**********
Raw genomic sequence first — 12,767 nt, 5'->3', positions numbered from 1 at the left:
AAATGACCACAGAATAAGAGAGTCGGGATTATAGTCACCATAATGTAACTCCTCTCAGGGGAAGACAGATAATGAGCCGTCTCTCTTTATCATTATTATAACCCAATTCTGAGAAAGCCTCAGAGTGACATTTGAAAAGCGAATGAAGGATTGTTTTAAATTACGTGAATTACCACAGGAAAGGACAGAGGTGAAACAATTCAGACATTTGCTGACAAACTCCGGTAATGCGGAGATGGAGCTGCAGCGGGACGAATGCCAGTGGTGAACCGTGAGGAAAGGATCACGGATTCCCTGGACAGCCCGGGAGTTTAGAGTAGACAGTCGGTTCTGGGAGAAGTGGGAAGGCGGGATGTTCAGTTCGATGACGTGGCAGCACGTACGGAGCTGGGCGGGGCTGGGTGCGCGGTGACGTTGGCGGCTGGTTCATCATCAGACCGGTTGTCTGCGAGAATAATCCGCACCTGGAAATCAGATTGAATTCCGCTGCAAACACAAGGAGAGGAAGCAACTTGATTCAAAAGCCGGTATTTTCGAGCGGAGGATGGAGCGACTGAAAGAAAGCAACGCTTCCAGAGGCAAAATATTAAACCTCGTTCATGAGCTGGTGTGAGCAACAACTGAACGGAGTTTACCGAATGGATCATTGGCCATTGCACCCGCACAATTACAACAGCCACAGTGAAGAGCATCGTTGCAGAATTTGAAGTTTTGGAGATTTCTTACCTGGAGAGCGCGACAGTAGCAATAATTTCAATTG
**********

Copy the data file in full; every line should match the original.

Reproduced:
Raw genomic sequence first — 12,767 nt, 5'->3', positions numbered from 1 at the left:
AAATGACCACAGAATAAGAGAGTCGGGATTATAGTCACCATAATGTAACTCCTCTCAGGGGAAGACAGATAATGAGCCGTCTCTCTTTATCATTATTATAACCCAATTCTGAGAAAGCCTCAGAGTGACATTTGAAAAGCGAATGAAGGATTGTTTTAAATTACGTGAATTACCACAGGAAAGGACAGAGGTGAAACAATTCAGACATTTGCTGACAAACTCCGGTAATGCGGAGATGGAGCTGCAGCGGGACGAATGCCAGTGGTGAACCGTGAGGAAAGGATCACGGATTCCCTGGACAGCCCGGGAGTTTAGAGTAGACAGTCGGTTCTGGGAGAAGTGGGAAGGCGGGATGTTCAGTTCGATGACGTGGCAGCACGTACGGAGCTGGGCGGGGCTGGGTGCGCGGTGACGTTGGCGGCTGGTTCATCATCAGACCGGTTGTCTGCGAGAATAATCCGCACCTGGAAATCAGATTGAATTCCGCTGCAAACACAAGGAGAGGAAGCAACTTGATTCAAAAGCCGGTATTTTCGAGCGGAGGATGGAGCGACTGAAAGAAAGCAACGCTTCCAGAGGCAAAATATTAAACCTCGTTCATGAGCTGGTGTGAGCAACAACTGAACGGAGTTTACCGAATGGATCATTGGCCATTGCACCCGCACAATTACAACAGCCACAGTGAAGAGCATCGTTGCAGAATTTGAAGTTTTGGAGATTTCTTACCTGGAGAGCGCGACAGTAGCAATAATTTCAATTG